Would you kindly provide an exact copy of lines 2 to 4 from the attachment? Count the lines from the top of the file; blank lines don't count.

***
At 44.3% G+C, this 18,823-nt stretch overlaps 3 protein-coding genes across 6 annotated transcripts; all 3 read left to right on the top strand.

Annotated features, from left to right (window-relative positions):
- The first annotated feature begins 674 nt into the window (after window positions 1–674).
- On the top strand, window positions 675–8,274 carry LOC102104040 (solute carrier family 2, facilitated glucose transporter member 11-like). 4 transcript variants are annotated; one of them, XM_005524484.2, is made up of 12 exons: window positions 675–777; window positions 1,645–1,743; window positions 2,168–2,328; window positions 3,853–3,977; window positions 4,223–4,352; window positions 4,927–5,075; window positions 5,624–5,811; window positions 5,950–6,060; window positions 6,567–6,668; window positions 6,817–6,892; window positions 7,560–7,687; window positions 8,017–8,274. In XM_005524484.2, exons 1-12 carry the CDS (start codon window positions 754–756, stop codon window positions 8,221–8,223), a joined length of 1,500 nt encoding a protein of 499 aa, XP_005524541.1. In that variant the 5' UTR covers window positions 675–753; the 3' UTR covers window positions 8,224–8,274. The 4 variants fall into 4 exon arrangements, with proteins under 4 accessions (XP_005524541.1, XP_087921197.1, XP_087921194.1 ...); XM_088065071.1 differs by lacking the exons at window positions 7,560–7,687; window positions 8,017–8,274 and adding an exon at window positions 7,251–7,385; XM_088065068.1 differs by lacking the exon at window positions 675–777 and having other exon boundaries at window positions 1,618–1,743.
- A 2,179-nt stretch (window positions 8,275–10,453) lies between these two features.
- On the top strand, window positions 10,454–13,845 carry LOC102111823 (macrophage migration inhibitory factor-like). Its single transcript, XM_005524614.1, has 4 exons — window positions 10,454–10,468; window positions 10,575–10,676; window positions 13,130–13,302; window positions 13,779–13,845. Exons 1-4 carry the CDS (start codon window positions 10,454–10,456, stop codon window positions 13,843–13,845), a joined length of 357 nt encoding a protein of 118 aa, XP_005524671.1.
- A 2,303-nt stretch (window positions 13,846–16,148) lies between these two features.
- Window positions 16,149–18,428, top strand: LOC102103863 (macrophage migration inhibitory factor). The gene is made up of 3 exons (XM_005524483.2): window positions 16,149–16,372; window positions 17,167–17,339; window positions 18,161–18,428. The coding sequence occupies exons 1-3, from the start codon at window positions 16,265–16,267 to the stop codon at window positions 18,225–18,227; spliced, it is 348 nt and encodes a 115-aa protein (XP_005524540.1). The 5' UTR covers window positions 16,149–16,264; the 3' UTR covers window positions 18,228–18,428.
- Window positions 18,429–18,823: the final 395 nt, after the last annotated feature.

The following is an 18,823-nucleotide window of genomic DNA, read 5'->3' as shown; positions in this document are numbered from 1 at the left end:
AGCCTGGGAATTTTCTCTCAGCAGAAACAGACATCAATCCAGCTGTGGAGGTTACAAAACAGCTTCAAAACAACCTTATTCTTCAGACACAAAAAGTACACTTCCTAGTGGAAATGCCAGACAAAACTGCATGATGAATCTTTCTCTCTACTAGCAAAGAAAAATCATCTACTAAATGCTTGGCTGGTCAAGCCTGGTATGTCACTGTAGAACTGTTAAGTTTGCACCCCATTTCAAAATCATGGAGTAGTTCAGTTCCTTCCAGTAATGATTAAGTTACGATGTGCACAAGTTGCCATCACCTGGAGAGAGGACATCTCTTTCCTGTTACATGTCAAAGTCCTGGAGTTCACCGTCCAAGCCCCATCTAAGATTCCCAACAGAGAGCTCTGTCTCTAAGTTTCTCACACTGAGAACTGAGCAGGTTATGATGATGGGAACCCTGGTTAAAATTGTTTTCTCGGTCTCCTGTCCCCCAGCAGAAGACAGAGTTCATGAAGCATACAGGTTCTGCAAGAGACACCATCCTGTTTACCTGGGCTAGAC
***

Annotated features, from left to right (window-relative positions):
- The first annotated feature begins 674 nt into the window (after window positions 1–674).
- On the top strand, window positions 675–8,274 carry LOC102104040 (solute carrier family 2, facilitated glucose transporter member 11-like). 4 transcript variants are annotated; one of them, XM_005524484.2, is made up of 12 exons: window positions 675–777; window positions 1,645–1,743; window positions 2,168–2,328; window positions 3,853–3,977; window positions 4,223–4,352; window positions 4,927–5,075; window positions 5,624–5,811; window positions 5,950–6,060; window positions 6,567–6,668; window positions 6,817–6,892; window positions 7,560–7,687; window positions 8,017–8,274. In XM_005524484.2, exons 1-12 carry the CDS (start codon window positions 754–756, stop codon window positions 8,221–8,223), a joined length of 1,500 nt encoding a protein of 499 aa, XP_005524541.1. In that variant the 5' UTR covers window positions 675–753; the 3' UTR covers window positions 8,224–8,274. The 4 variants fall into 4 exon arrangements, with proteins under 4 accessions (XP_005524541.1, XP_087921197.1, XP_087921194.1 ...); XM_088065071.1 differs by lacking the exons at window positions 7,560–7,687; window positions 8,017–8,274 and adding an exon at window positions 7,251–7,385; XM_088065068.1 differs by lacking the exon at window positions 675–777 and having other exon boundaries at window positions 1,618–1,743.